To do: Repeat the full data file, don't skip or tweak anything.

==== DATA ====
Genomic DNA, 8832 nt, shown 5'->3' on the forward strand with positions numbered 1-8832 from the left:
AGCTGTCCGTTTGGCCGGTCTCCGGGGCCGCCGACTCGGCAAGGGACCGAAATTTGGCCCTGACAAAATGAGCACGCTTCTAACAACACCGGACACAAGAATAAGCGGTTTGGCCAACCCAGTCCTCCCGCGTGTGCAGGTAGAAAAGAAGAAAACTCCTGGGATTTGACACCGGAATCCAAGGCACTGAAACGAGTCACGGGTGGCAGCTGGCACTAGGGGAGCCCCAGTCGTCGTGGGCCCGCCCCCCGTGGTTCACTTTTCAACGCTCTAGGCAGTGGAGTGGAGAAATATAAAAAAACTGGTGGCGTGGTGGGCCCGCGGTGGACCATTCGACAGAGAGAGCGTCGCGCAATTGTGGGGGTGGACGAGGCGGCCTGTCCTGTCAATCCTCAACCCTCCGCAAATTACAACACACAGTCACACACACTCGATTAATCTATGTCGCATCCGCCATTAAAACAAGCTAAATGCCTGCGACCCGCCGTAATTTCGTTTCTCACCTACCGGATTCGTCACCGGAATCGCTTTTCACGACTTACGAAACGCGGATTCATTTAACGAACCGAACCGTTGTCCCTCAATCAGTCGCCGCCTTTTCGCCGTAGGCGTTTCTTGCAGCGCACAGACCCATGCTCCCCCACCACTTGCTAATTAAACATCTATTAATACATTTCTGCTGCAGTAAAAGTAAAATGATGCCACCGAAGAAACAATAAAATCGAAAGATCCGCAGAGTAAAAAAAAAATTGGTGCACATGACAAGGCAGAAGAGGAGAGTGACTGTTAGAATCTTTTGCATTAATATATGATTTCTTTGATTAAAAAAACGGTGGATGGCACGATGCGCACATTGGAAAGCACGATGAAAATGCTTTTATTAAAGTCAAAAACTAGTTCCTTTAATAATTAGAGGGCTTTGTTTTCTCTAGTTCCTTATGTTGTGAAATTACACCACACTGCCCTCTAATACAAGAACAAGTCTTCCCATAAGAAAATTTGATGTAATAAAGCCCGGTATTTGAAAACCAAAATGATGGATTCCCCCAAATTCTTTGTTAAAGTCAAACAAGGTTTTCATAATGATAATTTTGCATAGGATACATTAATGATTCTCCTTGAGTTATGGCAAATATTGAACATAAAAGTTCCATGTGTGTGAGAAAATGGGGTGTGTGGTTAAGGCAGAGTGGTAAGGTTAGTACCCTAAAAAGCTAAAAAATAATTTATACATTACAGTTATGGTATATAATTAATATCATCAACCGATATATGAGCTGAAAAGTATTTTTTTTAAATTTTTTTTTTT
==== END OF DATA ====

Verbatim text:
Genomic DNA, 8832 nt, shown 5'->3' on the forward strand with positions numbered 1-8832 from the left:
AGCTGTCCGTTTGGCCGGTCTCCGGGGCCGCCGACTCGGCAAGGGACCGAAATTTGGCCCTGACAAAATGAGCACGCTTCTAACAACACCGGACACAAGAATAAGCGGTTTGGCCAACCCAGTCCTCCCGCGTGTGCAGGTAGAAAAGAAGAAAACTCCTGGGATTTGACACCGGAATCCAAGGCACTGAAACGAGTCACGGGTGGCAGCTGGCACTAGGGGAGCCCCAGTCGTCGTGGGCCCGCCCCCCGTGGTTCACTTTTCAACGCTCTAGGCAGTGGAGTGGAGAAATATAAAAAAACTGGTGGCGTGGTGGGCCCGCGGTGGACCATTCGACAGAGAGAGCGTCGCGCAATTGTGGGGGTGGACGAGGCGGCCTGTCCTGTCAATCCTCAACCCTCCGCAAATTACAACACACAGTCACACACACTCGATTAATCTATGTCGCATCCGCCATTAAAACAAGCTAAATGCCTGCGACCCGCCGTAATTTCGTTTCTCACCTACCGGATTCGTCACCGGAATCGCTTTTCACGACTTACGAAACGCGGATTCATTTAACGAACCGAACCGTTGTCCCTCAATCAGTCGCCGCCTTTTCGCCGTAGGCGTTTCTTGCAGCGCACAGACCCATGCTCCCCCACCACTTGCTAATTAAACATCTATTAATACATTTCTGCTGCAGTAAAAGTAAAATGATGCCACCGAAGAAACAATAAAATCGAAAGATCCGCAGAGTAAAAAAAAAATTGGTGCACATGACAAGGCAGAAGAGGAGAGTGACTGTTAGAATCTTTTGCATTAATATATGATTTCTTTGATTAAAAAAACGGTGGATGGCACGATGCGCACATTGGAAAGCACGATGAAAATGCTTTTATTAAAGTCAAAAACTAGTTCCTTTAATAATTAGAGGGCTTTGTTTTCTCTAGTTCCTTATGTTGTGAAATTACACCACACTGCCCTCTAATACAAGAACAAGTCTTCCCATAAGAAAATTTGATGTAATAAAGCCCGGTATTTGAAAACCAAAATGATGGATTCCCCCAAATTCTTTGTTAAAGTCAAACAAGGTTTTCATAATGATAATTTTGCATAGGATACATTAATGATTCTCCTTGAGTTATGGCAAATATTGAACATAAAAGTTCCATGTGTGTGAGAAAATGGGGTGTGTGGTTAAGGCAGAGTGGTAAGGTTAGTACCCTAAAAAGCTAAAAAATAATTTATACATTACAGTTATGGTATATAATTAATATCATCAACCGATATATGAGCTGAAAAGTATTTTTTTTAAATTTTTTTTTTT